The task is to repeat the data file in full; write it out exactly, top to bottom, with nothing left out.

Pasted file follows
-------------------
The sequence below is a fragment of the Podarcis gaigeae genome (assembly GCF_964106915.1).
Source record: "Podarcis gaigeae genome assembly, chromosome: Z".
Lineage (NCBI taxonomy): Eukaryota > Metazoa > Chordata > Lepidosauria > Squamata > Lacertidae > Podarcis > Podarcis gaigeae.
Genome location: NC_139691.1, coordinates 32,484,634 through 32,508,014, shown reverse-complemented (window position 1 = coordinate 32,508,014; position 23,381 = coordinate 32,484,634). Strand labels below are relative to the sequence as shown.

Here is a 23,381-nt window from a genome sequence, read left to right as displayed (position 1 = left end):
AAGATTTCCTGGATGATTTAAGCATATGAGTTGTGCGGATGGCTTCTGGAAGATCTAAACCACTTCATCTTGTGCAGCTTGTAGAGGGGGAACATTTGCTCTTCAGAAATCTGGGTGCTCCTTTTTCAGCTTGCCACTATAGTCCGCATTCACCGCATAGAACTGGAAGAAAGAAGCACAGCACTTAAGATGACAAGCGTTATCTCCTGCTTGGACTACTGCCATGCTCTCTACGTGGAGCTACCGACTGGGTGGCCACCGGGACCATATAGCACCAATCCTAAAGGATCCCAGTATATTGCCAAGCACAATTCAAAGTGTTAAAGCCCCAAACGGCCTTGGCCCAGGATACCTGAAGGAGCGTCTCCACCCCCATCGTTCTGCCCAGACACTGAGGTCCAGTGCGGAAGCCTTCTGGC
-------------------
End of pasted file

The sequence below is a fragment of the Podarcis gaigeae genome (assembly GCF_964106915.1).
Source record: "Podarcis gaigeae genome assembly, chromosome: Z".
Lineage (NCBI taxonomy): Eukaryota > Metazoa > Chordata > Lepidosauria > Squamata > Lacertidae > Podarcis > Podarcis gaigeae.
Genome location: NC_139691.1, coordinates 32,484,634 through 32,508,014, shown reverse-complemented (window position 1 = coordinate 32,508,014; position 23,381 = coordinate 32,484,634). Strand labels below are relative to the sequence as shown.

Here is a 23,381-nt window from a genome sequence, read left to right as displayed (position 1 = left end):
AAGATTTCCTGGATGATTTAAGCATATGAGTTGTGCGGATGGCTTCTGGAAGATCTAAACCACTTCATCTTGTGCAGCTTGTAGAGGGGGAACATTTGCTCTTCAGAAATCTGGGTGCTCCTTTTTCAGCTTGCCACTATAGTCCGCATTCACCGCATAGAACTGGAAGAAAGAAGCACAGCACTTAAGATGACAAGCGTTATCTCCTGCTTGGACTACTGCCATGCTCTCTACGTGGAGCTACCGACTGGGTGGCCACCGGGACCATATAGCACCAATCCTAAAGGATCCCAGTATATTGCCAAGCACAATTCAAAGTGTTAAAGCCCCAAACGGCCTTGGCCCAGGATACCTGAAGGAGCGTCTCCACCCCCATCGTTCTGCCCAGACACTGAGGTCCAGTGCGGAAGCCTTCTGGC